5:30 I can do nothing on my own initiative. 1 Just as I hear, I judge, and my judgment is just, 2 because I do not seek my own will, but the will of the one who sent me. 3
5:31 “If I testify about myself, my testimony is not true. 5:32 There is another 4 who testifies about me, and I know the testimony he testifies about me is true. 5:33 You have sent to John, 5 and he has testified to the truth. 5:34 (I do not accept 6 human testimony, but I say this so that you may be saved.) 5:35 He was a lamp that was burning and shining, 7 and you wanted to rejoice greatly for a short time 8 in his light.
5:36 “But I have a testimony greater than that from John. For the deeds 9 that the Father has assigned me to complete – the deeds 10 I am now doing – testify about me that the Father has sent me. 5:37 And the Father who sent me has himself testified about me. You people 11 have never heard his voice nor seen his form at any time, 12 5:38 nor do you have his word residing in you, because you do not believe the one whom he sent. 5:39 You study the scriptures thoroughly 13 because you think in them you possess eternal life, 14 and it is these same scriptures 15 that testify about me, 5:40 but you are not willing to come to me so that you may have life.
5:41 “I do not accept 16 praise 17 from people, 18 5:42 but I know you, that you do not have the love of God 19 within you. 5:43 I have come in my Father’s name, and you do not accept 20 me. If someone else comes in his own name, you will accept 21 him. 5:44 How can you believe, if you accept praise 22 from one another and don’t seek the praise 23 that comes from the only God? 24
5:45 “Do not suppose that I will accuse you before the Father. The one who accuses you is Moses, in whom you have placed your hope. 25 5:46 If 26 you believed Moses, you would believe me, because he wrote about me. 5:47 But if you do not believe what Moses 27 wrote, how will you believe my words?”
[5:32] 4 sn To whom does another refer? To John the Baptist or to the Father? In the nearer context, v. 33, it would seem to be John the Baptist. But v. 34 seems to indicate that Jesus does not receive testimony from men. Probably it is better to view v. 32 as identical to v. 37, with the comments about the Baptist as a parenthetical digression.
[5:35] 7 sn He was a lamp that was burning and shining. Sir 48:1 states that the word of Elijah was “a flame like a torch.” Because of the connection of John the Baptist with Elijah (see John 1:21 and the note on John’s reply, “I am not”), it was natural for Jesus to apply this description to John.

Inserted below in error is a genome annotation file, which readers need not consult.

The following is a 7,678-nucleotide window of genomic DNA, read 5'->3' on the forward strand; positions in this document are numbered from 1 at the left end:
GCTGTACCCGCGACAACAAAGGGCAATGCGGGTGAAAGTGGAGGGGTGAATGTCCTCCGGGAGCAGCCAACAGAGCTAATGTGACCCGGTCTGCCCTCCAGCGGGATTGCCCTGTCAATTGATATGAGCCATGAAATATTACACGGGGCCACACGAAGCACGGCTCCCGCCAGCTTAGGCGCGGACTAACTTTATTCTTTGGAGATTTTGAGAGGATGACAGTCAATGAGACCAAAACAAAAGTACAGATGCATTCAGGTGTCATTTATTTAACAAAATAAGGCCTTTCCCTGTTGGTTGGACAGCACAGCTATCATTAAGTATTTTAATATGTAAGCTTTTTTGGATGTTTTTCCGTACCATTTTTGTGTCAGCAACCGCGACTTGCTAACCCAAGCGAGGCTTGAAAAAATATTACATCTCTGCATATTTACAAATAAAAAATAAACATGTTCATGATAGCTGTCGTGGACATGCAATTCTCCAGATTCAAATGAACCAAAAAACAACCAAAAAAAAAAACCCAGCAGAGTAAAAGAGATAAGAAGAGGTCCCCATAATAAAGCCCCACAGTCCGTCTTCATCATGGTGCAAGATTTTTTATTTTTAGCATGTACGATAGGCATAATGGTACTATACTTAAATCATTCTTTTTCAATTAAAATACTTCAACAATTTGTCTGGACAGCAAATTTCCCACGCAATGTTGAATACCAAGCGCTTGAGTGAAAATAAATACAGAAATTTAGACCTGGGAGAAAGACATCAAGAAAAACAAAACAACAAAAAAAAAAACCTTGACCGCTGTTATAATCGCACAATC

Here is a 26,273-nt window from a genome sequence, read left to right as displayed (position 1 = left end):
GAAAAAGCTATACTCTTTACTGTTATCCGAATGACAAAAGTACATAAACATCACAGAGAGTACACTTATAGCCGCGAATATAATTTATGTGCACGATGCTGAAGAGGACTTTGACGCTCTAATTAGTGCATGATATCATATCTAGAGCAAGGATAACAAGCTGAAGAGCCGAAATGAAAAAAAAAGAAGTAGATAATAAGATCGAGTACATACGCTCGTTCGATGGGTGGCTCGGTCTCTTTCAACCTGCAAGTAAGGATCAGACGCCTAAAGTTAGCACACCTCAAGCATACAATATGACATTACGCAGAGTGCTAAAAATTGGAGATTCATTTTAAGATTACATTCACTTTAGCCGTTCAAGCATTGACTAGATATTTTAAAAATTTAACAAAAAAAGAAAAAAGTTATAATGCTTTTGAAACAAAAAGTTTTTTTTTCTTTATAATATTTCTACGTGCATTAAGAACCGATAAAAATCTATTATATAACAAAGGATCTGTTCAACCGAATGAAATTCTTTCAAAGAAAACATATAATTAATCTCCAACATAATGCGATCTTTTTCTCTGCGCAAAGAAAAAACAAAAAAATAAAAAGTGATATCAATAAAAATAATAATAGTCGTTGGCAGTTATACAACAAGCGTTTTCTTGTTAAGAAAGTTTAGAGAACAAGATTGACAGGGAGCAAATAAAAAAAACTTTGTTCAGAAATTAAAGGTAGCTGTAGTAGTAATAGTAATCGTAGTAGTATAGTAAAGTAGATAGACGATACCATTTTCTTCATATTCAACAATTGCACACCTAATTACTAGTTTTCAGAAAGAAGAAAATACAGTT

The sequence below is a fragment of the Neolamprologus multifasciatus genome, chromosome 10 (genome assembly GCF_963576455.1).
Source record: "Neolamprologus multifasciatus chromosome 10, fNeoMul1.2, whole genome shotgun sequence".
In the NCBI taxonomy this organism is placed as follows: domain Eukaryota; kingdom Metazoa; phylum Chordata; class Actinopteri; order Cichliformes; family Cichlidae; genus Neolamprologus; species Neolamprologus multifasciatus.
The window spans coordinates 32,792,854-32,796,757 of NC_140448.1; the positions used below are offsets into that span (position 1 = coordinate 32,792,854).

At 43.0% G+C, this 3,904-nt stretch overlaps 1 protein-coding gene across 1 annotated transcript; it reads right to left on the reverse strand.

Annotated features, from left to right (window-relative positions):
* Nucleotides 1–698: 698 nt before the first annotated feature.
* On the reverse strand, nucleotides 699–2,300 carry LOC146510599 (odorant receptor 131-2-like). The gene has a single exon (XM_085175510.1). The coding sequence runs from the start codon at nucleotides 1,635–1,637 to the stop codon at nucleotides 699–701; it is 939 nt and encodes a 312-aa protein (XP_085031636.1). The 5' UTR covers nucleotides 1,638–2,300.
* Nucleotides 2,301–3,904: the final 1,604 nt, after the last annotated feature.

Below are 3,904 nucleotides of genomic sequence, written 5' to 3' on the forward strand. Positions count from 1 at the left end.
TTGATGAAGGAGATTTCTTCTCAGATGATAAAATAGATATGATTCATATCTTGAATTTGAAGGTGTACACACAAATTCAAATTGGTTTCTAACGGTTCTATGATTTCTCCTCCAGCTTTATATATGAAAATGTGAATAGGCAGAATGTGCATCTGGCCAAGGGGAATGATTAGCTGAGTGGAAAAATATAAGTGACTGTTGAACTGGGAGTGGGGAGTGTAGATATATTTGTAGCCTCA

[5:37] 12 sn You people have never heard his voice nor seen his form at any time. Compare Deut 4:12. Also see Deut 5:24 ff., where the Israelites begged to hear the voice no longer – their request (ironically) has by this time been granted. How ironic this would be if the feast is Pentecost, where by the 1st century
[5:39] 14 sn In them you possess eternal life. Note the following examples from the rabbinic tractate Pirqe Avot (“The Sayings of the Fathers”): Pirqe Avot 2:8, “He who has acquired the words of the law has acquired for himself the life of the world to come”; Pirqe Avot 6:7, “Great is the law for it gives to those who practice it life in this world and in the world to come.”
[5:42] 19 tn The genitive in the phrase τὴν ἀγάπην τοῦ θεοῦ (thn agaphn tou qeou, “the love of God”) could be translated as either a subjective genitive (“God’s love”) or an objective genitive (“love for God”). Either is grammatically possible. This is possibly an instance of a plenary genitive (see ExSyn 119-21; M. Zerwick, Biblical Greek, §§36-39). If so, the emphasis would be on the love God gives which in turn produces love for him, but Jesus’ opponents are lacking any such love inside them.
[5:44] 24 tc Several early and important witnesses (Ì66,75 B W a b sa) lack θεοῦ (qeou, “God”) here, thus reading “the only one,” while most of the rest of the tradition, including some important
[5:45] 25 sn The final condemnation will come from Moses himself – again ironic, since Moses is the very one the Jewish authorities have trusted in (placed your hope). This is again ironic if it is occurring at Pentecost, which at this time was being celebrated as the occasion of the giving of the Torah to Moses on Mt. Sinai. There is evidence that some Jews of the 1st century looked on Moses as their intercessor at the final judgment (see W. A. Meeks, The Prophet King [NovTSup], 161). This would mean the statement Moses, in whom you have placed your hope should be taken literally and relates directly to Jesus’ statements about the final judgment in John 5:28-29.